Maui Business

Hurricane Prompts Hawaiian Electric Companies’ Emergency Response

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As Hurricane Lane heads closer to the islands, the Hawaiian Electric Companies are activating their emergency response plans and readying crews to respond where needed.

Maui Electric Company. Photo by Wendy Osher.

Hawaiian Electric, Maui Electric and Hawaiʻi Electric Light emergency responders are going through pre-storm checklists to ensure critical preparations are being made. Here is what the companies are doing ahead of Hurricane Lane:

  • All three companies are taking inventory of fuel supply, checking generators, and ensuring that all equipment inside and outside of their facilities are secure.
  • Together the companies have more than 500 contractors in place if needed. For instance, Hawai‘i Electric Light has been in contact with and secured resources from contractors around Hawai‘i Island in advance for various services such as tree trimming, pole hole digging, electrical, and construction workers.
  • On Maui, Maui Electric is already mobilizing employees to remote areas. Hawaiian Electric crews are being mobilized to Molokaʻi to provide support.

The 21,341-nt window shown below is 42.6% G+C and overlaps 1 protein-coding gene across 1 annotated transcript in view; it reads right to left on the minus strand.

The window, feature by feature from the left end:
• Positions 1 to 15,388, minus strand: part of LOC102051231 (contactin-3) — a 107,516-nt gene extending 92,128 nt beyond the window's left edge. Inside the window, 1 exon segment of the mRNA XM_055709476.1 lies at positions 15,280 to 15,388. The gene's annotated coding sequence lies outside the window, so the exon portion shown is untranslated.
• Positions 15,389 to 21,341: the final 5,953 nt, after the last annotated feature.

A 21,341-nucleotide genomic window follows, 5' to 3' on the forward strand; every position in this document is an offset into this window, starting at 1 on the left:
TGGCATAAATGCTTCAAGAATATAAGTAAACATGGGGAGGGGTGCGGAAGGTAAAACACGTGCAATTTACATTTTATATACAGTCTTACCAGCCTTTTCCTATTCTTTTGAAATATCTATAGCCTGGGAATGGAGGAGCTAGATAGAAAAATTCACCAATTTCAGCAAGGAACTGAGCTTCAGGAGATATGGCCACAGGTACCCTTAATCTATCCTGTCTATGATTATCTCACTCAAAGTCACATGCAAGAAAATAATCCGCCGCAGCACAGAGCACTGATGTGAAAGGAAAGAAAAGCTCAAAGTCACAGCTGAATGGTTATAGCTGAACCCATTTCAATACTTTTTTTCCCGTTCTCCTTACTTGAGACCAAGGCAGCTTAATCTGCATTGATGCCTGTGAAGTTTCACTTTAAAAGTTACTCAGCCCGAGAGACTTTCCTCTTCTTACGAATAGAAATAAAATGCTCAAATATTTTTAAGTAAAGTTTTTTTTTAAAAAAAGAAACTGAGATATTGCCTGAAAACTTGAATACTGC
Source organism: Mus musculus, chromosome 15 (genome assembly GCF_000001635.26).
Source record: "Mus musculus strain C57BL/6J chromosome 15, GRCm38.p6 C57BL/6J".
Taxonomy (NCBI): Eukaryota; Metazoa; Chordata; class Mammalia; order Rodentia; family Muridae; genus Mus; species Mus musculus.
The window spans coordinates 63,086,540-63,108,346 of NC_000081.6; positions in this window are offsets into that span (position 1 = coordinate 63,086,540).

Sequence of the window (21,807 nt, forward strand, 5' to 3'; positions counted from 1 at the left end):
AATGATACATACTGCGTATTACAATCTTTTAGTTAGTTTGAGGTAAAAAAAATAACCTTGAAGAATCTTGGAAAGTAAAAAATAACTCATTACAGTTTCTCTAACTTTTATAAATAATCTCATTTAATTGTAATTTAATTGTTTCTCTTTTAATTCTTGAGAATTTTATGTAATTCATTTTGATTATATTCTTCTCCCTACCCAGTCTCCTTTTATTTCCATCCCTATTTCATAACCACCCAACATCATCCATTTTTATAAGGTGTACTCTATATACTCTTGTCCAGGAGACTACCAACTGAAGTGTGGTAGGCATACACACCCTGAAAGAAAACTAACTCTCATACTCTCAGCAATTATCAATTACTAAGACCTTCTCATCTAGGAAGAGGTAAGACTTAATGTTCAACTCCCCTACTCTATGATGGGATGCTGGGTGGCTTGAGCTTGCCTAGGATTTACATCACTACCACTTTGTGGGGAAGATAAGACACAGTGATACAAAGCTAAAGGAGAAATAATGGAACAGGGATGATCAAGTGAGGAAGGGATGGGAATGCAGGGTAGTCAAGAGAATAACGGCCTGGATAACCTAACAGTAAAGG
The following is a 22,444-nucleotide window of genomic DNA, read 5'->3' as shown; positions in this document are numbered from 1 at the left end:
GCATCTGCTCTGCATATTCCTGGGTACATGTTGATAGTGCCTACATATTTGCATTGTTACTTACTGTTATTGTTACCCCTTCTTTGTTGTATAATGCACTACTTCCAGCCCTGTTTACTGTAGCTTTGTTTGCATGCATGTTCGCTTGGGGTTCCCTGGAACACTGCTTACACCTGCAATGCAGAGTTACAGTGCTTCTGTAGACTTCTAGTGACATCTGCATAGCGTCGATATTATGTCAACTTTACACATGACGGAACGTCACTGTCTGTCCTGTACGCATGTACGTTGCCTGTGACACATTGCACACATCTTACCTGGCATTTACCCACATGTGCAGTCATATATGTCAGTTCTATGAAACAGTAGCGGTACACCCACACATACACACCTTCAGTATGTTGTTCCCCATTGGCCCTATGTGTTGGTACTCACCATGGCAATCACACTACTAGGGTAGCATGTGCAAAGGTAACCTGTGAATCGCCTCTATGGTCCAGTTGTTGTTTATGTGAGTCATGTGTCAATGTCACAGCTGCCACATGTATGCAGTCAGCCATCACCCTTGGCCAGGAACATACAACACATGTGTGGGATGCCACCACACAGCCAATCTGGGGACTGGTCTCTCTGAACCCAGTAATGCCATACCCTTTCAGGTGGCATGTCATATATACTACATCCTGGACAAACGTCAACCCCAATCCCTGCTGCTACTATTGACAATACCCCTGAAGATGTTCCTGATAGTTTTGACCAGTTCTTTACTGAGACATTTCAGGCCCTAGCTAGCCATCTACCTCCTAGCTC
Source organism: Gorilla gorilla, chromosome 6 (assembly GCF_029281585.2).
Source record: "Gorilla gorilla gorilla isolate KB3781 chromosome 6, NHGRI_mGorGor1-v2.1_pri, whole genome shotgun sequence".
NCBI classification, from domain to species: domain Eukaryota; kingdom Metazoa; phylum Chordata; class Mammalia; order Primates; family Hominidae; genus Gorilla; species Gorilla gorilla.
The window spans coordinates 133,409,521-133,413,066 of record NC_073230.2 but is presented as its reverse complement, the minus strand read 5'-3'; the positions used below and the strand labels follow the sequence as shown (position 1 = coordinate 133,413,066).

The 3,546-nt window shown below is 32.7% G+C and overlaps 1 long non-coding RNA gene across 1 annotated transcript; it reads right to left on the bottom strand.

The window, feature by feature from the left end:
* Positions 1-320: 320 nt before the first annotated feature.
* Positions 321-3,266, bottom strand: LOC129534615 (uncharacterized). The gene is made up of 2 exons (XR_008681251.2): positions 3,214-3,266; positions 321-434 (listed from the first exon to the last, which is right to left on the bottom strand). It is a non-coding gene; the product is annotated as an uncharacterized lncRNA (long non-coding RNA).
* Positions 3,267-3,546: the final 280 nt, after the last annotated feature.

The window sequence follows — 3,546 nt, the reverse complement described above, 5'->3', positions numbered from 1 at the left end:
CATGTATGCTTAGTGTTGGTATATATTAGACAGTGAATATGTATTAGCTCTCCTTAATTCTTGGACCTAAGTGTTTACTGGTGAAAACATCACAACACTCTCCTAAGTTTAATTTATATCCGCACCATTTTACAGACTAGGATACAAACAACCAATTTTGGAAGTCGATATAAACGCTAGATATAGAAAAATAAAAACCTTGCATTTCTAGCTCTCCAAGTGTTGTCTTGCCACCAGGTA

The companies are closely monitoring Hurricane Lane’s movement in order to move crews and equipment to areas most likely to be affected. Forecasts show that wind and heavy rain could reach Hawaiʻi Island tonight. Storm surges are anticipated as well. Impacts to Maui County are expected as early as Wednesday, with Oʻahu likely to see storm conditions Thursday.

“The Hawaiian Electric Companies will make every effort to keep the power on but the electric grids are not hurricane-proof,” said Ron Cox, senior vice president of operations. “There will be outages if the islands are hit by powerful winds, torrential rain, and flooding. Once the storm has passed and it is safe for our crews to begin restoration, we will work as quickly and safely as possible to restore power.”

  • The Hawaiian Electric Companies are working with their response partners, including civil defense agencies, FEMA and other government entities.
  • The companies are in contact with the Western Regional Mutual Assistance Group, which is comprised of dozens of utilities ready to provide utility workers and equipment as needed. Other utility industry organizations such as the Edison Electric Institute also are on standby to help in areas such as communications, if needed.
  • The companies have invested more than $1.5 billion over the past seven years to upgrade and reinforce poles, lines and equipment, which will help the utilities recover quicker after a storm.

As the storm approaches, customers should review family and business emergency plans, ensure they have supplies they need on hand and keep close watch on the development of the storm system.

More electrical safety and preparation tips are available in the companies’ Handbook for Emergency Preparedness, available in five languages, at


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